50 must-know statistics about college planning

Note: This article is part of Morningstar’s October 2014 College Planning Report Card special report (www.morningstar.com/goto/2014top529).

Planning ahead for college means taking into account lots of different numbers–how much tuition will cost, how much you’ll need to have saved up, and where the rest of the money will come from, to name a few. At times, it can seem overwhelming, especially given the high cost of college today and the many different paths for getting a degree. (For a few ideas you may not have thought of, read this article.)

One of the best things students and their families can do to prepare to meet this financial challenge is to look at the current state of college planning. One of the best ways to do this is through statistics. Below is a variety of different numbers related to college planning–from the cost of attendance to how families are saving, the role of financial aid, and more. Some may surprise you; some may depress you. But the most important thing is for you to have a better, more well-rounded understanding of how people are paying for college these days so that you can formulate a plan for when it’s your turn. All numbers are the most current available at the time this article was published, and links to the original sources are provided.

The Cost of College
$18,391: Average published cost of tuition, fees, and room and board at public four-year colleges (in-state) in 2013-14

$31,701:Average published cost of tuition, fees, and room and board at public four-year colleges (out of state) in 2013-14

$40,917: Average published cost of tuition, fees, and room and board at private nonprofit four-year colleges in 2013-14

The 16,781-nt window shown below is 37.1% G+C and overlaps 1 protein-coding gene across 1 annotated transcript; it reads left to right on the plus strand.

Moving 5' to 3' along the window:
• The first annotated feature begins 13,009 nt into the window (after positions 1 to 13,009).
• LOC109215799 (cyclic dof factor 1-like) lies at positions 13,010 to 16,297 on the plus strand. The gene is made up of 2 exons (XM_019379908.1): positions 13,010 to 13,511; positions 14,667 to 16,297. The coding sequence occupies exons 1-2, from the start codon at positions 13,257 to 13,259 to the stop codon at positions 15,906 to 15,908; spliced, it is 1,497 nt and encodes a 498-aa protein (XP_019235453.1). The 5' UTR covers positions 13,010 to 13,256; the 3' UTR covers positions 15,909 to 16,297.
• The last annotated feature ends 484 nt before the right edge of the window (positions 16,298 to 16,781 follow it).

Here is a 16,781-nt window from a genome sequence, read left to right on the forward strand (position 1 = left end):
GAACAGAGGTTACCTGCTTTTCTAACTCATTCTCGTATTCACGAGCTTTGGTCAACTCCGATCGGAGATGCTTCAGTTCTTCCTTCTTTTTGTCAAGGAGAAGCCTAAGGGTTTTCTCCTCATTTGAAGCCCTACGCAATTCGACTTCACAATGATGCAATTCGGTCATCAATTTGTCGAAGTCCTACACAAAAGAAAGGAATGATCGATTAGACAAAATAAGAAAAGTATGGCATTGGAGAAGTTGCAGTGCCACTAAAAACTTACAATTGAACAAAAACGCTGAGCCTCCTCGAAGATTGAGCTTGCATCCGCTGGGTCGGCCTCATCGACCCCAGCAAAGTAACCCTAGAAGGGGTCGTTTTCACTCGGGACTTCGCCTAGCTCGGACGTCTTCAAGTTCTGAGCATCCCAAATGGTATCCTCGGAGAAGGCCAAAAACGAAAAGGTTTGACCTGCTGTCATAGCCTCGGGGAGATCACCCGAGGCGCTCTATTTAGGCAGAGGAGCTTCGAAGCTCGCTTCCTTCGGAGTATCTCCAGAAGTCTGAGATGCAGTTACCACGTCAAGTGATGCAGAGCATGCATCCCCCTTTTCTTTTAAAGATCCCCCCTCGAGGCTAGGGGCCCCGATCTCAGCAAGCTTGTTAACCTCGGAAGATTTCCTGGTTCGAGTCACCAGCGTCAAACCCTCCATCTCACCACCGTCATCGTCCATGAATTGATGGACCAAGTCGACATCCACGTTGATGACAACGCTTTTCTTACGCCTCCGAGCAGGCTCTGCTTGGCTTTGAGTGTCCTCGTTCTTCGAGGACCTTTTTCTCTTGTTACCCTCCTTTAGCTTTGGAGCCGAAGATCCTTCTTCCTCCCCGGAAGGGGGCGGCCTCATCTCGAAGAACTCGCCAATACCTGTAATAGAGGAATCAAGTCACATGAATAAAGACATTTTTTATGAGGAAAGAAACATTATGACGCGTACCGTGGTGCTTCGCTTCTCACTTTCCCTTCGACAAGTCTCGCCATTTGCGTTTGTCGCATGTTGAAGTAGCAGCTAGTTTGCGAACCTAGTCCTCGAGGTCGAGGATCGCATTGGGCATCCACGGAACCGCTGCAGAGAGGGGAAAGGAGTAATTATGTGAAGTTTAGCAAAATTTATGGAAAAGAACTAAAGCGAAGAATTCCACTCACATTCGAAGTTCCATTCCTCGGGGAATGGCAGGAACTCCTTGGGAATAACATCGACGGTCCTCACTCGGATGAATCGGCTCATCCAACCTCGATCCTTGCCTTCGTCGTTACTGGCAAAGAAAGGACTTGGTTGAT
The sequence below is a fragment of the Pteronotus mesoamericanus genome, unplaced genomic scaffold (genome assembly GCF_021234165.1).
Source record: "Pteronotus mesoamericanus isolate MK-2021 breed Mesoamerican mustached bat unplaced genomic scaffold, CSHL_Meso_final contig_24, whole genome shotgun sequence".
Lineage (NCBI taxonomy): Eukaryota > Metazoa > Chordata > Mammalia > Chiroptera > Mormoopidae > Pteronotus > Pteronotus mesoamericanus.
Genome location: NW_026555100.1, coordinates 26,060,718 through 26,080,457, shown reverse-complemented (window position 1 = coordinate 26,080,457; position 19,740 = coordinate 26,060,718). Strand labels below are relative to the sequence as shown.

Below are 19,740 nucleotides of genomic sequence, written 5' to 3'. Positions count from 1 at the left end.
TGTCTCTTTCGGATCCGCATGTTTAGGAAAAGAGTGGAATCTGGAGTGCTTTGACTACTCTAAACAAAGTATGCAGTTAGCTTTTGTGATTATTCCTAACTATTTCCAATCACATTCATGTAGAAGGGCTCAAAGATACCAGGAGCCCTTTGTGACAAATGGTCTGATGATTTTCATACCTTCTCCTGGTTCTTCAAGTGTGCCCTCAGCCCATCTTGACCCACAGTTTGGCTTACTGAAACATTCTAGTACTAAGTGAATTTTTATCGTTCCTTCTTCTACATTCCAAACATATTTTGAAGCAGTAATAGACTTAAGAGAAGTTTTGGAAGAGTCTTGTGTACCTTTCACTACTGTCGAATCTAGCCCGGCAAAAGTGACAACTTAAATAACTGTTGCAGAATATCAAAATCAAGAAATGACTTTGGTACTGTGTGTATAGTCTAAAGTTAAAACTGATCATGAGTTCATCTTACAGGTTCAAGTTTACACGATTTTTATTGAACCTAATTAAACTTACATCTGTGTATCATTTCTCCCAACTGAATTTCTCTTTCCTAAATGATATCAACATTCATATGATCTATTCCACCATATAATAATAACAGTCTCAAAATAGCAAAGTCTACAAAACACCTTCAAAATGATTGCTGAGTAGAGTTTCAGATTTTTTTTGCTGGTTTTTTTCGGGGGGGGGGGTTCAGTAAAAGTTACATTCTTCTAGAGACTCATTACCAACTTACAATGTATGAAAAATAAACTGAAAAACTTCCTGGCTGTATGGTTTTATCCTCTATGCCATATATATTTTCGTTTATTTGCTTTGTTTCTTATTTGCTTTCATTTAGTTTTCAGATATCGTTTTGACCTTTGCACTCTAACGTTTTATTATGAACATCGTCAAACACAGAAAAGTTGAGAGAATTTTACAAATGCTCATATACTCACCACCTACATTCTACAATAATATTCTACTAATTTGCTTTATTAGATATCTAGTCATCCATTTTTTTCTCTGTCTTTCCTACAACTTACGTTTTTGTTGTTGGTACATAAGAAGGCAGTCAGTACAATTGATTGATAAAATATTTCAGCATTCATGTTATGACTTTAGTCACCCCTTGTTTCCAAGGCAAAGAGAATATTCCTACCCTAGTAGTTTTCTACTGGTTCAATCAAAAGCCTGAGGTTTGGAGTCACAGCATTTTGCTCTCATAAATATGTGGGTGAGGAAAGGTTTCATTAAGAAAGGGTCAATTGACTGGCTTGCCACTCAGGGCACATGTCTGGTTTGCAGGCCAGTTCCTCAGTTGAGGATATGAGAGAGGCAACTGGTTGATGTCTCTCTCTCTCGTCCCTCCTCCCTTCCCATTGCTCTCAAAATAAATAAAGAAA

$1,207: Average amount students spent on books and supplies that year (as reported by public colleges)

$1,123: Average amount students spent on transportation (as reported by public colleges)

$2,105: Average amount students spent on “other expenses” (as reported by public colleges)

$2,993: Average increase in tuition and fees at public four-year colleges (in-state) from 2003-04 to 2013-14 in inflation-adjusted (2013) dollars

$6,023: Average increase in tuition and fees at private four-year colleges over that time period, in inflation-adjusted (2013) dollars

38%: Percentage increase from 2000-01 to 2010-11 in the number of bachelor’s degrees awarded

63%: Percentage increase from 2000-01 to 2010-11 in the number of associate’s degrees awarded

85%: Percentage of four-year colleges accepting at least half of all applicants in fall 2011

2%: Percentage of four-year colleges accepting fewer than 25% of all applicants in fall 2011

59%: Percentage of college students enrolling at four-year colleges in 2005 who had graduated by fall 2011

How Families Are Paying
$21,178: Average college costs paid per student for the 2012-13 academic year

$28,776: Average college costs paid for social science majors, the highest among any area of study

$14,823: Average student/family share of costs in 2012-13 after grants and scholarships are factored in

27%: Average percentage of college costs covered by parental income and savings during the 2012-13 academic year